The movement would now intensify its awareness campaign, Umapathy said. He recalled the tireless campaign spearheaded by the Leucoderma Awareness Movement to remove the misconceptions regarding vitiligo. Himself a victim of the social stigma, he initiated the campaign after some socially conscious doctors helped him understand that vitiligo was not a disease and was not contagious. Only a small percentage of cases, around 12 per cent, have a family history.

He was delighted when he came to know that the first Prime Minister of India, Jawaharlal Nehru, had ranked vitiligo as one of the three major medical problems the country was facing, the other two being leprosy and malaria.

Convinced that the social stigma could not be removed without creating public awareness about vitiligo, Umapathy launched the movement in 1995. To begin with, the movement targeted the youth, particularly school and college students, to carry forward the message. After getting due sanction from the authorities concerned, Umapathy and other activists of the movement addressed brief meetings in educational institutions highlighting facts about vitiligo. Students also took a pledge at such meetings.

The movement has also released a documentary on the disorder and distributed over one lakh CDs on the disorder. As part of his endeavour to create awareness, Umapathy wrote a book, Venpulligal: Pirachanaigal, Theervugal (Leucoderma: Problems and Solutions), which answers several questions people may ask about vitiligo.

Apart from organising awareness programmes, the movement has initiated measures to provide treatment with herbal medicines. Marriage counselling is available on appointment at the clinic run by the movement at Tambaram on the outskirts of Chennai.

The movement has enrolled about one lakh affected persons in Tamil Nadu as members, apart from having around 60,000 members in other States. We have been asking stigmatised people not to allow vitiligo to decide their future. We also cite the life of the King of Pop, Michael Jackson, as the best example to convert the challenges before them into opportunities, he said.

According to him, women with vitiligo bear the brunt of the antagonism. If young women develop the skin condition before marriage, their chances of getting married are remote, and if it develops after marriage, they are pushed into a quagmire of marital problems, often resulting in divorce and ostracism. People with vitiligo face hurdles in education and employment too. Even if only one person in a family has vitiligo, the social stigma affects all the other members. We appeal to people not to subject vitiligo-affected persons to embarrassment by staring at them or discriminating against them as their self-esteem falls steeply and they develop a sense of being rejected, he said.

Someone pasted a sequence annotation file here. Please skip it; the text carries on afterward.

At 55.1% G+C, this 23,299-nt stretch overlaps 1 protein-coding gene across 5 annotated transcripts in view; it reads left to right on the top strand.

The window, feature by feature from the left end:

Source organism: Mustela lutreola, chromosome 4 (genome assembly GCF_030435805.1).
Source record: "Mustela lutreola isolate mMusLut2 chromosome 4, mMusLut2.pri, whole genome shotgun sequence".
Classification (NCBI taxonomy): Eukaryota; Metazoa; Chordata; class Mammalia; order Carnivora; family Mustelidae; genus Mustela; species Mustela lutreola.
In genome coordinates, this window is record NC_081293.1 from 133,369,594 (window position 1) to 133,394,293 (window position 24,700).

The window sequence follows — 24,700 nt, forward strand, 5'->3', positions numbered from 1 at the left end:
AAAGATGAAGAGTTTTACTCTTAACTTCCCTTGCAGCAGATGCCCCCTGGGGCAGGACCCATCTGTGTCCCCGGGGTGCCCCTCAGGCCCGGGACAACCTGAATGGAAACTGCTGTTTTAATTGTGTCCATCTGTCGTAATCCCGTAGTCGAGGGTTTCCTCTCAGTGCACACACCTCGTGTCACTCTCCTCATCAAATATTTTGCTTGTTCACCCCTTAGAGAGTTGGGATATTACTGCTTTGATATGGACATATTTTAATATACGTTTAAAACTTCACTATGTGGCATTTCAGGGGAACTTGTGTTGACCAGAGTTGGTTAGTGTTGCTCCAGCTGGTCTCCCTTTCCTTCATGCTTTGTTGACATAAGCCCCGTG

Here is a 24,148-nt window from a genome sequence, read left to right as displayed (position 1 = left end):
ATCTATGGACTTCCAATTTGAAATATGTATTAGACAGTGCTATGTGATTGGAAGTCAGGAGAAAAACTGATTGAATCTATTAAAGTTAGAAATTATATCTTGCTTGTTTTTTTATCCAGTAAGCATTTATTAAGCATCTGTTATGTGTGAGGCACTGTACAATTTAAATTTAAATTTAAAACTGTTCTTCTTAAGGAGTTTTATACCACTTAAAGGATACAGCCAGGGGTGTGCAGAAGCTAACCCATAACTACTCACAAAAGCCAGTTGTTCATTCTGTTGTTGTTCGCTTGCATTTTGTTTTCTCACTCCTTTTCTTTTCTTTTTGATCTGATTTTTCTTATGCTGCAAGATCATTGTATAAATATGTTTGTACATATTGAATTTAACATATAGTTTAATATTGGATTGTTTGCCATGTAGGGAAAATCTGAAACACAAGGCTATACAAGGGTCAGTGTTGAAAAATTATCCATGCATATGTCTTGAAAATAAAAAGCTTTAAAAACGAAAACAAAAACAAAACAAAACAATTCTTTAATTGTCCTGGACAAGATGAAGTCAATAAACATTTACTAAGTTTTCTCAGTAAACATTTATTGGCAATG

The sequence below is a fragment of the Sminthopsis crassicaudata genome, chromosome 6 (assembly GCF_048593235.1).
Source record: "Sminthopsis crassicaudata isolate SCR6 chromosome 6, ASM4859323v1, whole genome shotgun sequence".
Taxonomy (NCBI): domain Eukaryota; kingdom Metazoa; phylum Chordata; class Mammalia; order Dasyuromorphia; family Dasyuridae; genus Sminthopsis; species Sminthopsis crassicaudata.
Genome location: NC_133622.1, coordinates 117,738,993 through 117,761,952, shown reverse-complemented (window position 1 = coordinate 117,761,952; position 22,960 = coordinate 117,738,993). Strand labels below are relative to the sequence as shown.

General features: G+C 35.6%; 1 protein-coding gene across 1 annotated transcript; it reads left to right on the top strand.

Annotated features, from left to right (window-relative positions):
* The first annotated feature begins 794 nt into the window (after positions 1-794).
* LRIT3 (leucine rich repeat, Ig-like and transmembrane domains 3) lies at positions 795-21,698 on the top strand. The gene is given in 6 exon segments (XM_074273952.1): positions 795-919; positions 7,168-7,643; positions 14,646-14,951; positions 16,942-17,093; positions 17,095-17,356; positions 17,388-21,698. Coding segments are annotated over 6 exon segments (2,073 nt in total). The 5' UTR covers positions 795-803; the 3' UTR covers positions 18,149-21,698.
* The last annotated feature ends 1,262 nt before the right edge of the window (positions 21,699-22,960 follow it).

Experts belonging to different streams of medicine, including allopathy, ayurveda and siddha, differ on the efficacy of therapies for the condition. However, all of them agree that therapy takes a long time and that patients should be mentally prepared for that. Dermatologists say that allopathy offers therapies such as topical steroid therapy, psoralen photochemotherapy, depigmentation, skin grafts, micropigmentation and melanocyte transplants. Ayurveda and siddha offer herbal and natural treatment.

Though there are people who are sceptical about the efficacy of allopathic treatment for vitiligo on the grounds that it has serious side effects, dermatologists point out that such problems can be avoided and managed if medication is properly followed up with the help of experts.

Dr V.R. Janaki, former Professor and Head of the Department of Dermatology, Madras Medical College, said there was a time when there was little scope for treatment. Now we have many options, and treatment is available to the common man. According to her, phototherapy is widely practised and is freely available at all government district headquarters hospitals. Now the Medical Council of India has made it mandatory for any institution having postgraduate courses in dermatology to install phototherapy units.

Welcoming the G.O., she said that the medical fraternity as a whole, apart from dermatologists, should play a key role in creating public awareness. She also pointed out that World Vitiligo Day was observed on May 19 every year as part of the awareness campaign.

Dr V. Vijay Kartik, a Chennai-based consulting dermatologist and venereologist, said, Apart from steroid creams, other creams such as topical calcineurin inhibitors are also used now and they are showing good results. Grafting procedures have been done in Chennai for the last 25 years, while depigmentation is done very rarely. Affected persons should shake off their inhibitions and come forward to undergo treatment, he said.